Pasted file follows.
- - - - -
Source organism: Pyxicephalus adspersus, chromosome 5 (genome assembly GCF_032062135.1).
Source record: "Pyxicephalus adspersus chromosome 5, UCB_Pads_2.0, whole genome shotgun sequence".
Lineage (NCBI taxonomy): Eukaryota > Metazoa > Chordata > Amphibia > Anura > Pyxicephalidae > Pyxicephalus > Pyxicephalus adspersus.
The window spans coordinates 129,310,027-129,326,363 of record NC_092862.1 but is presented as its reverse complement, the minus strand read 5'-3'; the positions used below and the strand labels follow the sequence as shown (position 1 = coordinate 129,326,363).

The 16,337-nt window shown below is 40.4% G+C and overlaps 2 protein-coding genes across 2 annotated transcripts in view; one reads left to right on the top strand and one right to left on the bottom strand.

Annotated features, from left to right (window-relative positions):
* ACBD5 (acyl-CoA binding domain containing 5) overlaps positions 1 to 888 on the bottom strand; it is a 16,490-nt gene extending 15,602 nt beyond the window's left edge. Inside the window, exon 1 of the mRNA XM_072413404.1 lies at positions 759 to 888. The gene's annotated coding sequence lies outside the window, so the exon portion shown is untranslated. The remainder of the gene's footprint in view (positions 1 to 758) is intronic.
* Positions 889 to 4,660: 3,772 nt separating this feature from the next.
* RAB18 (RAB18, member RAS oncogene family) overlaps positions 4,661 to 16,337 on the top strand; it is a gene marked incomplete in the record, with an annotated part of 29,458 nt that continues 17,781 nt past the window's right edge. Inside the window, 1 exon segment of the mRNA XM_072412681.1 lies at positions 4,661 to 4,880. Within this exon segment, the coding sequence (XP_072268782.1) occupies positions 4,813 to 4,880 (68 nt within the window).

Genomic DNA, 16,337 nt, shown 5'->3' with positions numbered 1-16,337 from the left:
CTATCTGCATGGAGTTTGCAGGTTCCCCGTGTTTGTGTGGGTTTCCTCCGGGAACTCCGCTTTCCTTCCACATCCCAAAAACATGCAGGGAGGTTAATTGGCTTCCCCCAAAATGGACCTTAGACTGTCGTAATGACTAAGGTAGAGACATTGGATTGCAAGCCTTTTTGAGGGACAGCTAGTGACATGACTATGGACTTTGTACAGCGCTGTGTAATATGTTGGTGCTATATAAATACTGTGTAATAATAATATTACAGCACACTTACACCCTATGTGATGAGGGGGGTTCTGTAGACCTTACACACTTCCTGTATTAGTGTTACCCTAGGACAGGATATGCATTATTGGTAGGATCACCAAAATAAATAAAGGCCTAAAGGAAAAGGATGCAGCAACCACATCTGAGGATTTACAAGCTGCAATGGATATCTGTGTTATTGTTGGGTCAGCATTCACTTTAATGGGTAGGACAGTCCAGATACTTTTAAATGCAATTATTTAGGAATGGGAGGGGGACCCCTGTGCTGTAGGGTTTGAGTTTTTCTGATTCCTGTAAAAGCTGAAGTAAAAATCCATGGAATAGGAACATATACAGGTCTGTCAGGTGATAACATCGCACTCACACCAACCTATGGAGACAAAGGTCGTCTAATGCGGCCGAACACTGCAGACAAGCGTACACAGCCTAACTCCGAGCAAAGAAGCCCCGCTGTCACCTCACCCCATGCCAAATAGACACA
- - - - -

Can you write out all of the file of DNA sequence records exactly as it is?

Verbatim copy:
Source organism: Pyxicephalus adspersus, chromosome 5 (genome assembly GCF_032062135.1).
Source record: "Pyxicephalus adspersus chromosome 5, UCB_Pads_2.0, whole genome shotgun sequence".
Lineage (NCBI taxonomy): Eukaryota > Metazoa > Chordata > Amphibia > Anura > Pyxicephalidae > Pyxicephalus > Pyxicephalus adspersus.
The window spans coordinates 129,310,027-129,326,363 of record NC_092862.1 but is presented as its reverse complement, the minus strand read 5'-3'; the positions used below and the strand labels follow the sequence as shown (position 1 = coordinate 129,326,363).

The 16,337-nt window shown below is 40.4% G+C and overlaps 2 protein-coding genes across 2 annotated transcripts in view; one reads left to right on the top strand and one right to left on the bottom strand.

Annotated features, from left to right (window-relative positions):
* ACBD5 (acyl-CoA binding domain containing 5) overlaps positions 1 to 888 on the bottom strand; it is a 16,490-nt gene extending 15,602 nt beyond the window's left edge. Inside the window, exon 1 of the mRNA XM_072413404.1 lies at positions 759 to 888. The gene's annotated coding sequence lies outside the window, so the exon portion shown is untranslated. The remainder of the gene's footprint in view (positions 1 to 758) is intronic.
* Positions 889 to 4,660: 3,772 nt separating this feature from the next.
* RAB18 (RAB18, member RAS oncogene family) overlaps positions 4,661 to 16,337 on the top strand; it is a gene marked incomplete in the record, with an annotated part of 29,458 nt that continues 17,781 nt past the window's right edge. Inside the window, 1 exon segment of the mRNA XM_072412681.1 lies at positions 4,661 to 4,880. Within this exon segment, the coding sequence (XP_072268782.1) occupies positions 4,813 to 4,880 (68 nt within the window).

Genomic DNA, 16,337 nt, shown 5'->3' with positions numbered 1-16,337 from the left:
CTATCTGCATGGAGTTTGCAGGTTCCCCGTGTTTGTGTGGGTTTCCTCCGGGAACTCCGCTTTCCTTCCACATCCCAAAAACATGCAGGGAGGTTAATTGGCTTCCCCCAAAATGGACCTTAGACTGTCGTAATGACTAAGGTAGAGACATTGGATTGCAAGCCTTTTTGAGGGACAGCTAGTGACATGACTATGGACTTTGTACAGCGCTGTGTAATATGTTGGTGCTATATAAATACTGTGTAATAATAATATTACAGCACACTTACACCCTATGTGATGAGGGGGGTTCTGTAGACCTTACACACTTCCTGTATTAGTGTTACCCTAGGACAGGATATGCATTATTGGTAGGATCACCAAAATAAATAAAGGCCTAAAGGAAAAGGATGCAGCAACCACATCTGAGGATTTACAAGCTGCAATGGATATCTGTGTTATTGTTGGGTCAGCATTCACTTTAATGGGTAGGACAGTCCAGATACTTTTAAATGCAATTATTTAGGAATGGGAGGGGGACCCCTGTGCTGTAGGGTTTGAGTTTTTCTGATTCCTGTAAAAGCTGAAGTAAAAATCCATGGAATAGGAACATATACAGGTCTGTCAGGTGATAACATCGCACTCACACCAACCTATGGAGACAAAGGTCGTCTAATGCGGCCGAACACTGCAGACAAGCGTACACAGCCTAACTCCGAGCAAAGAAGCCCCGCTGTCACCTCACCCCATGCCAAATAGACACA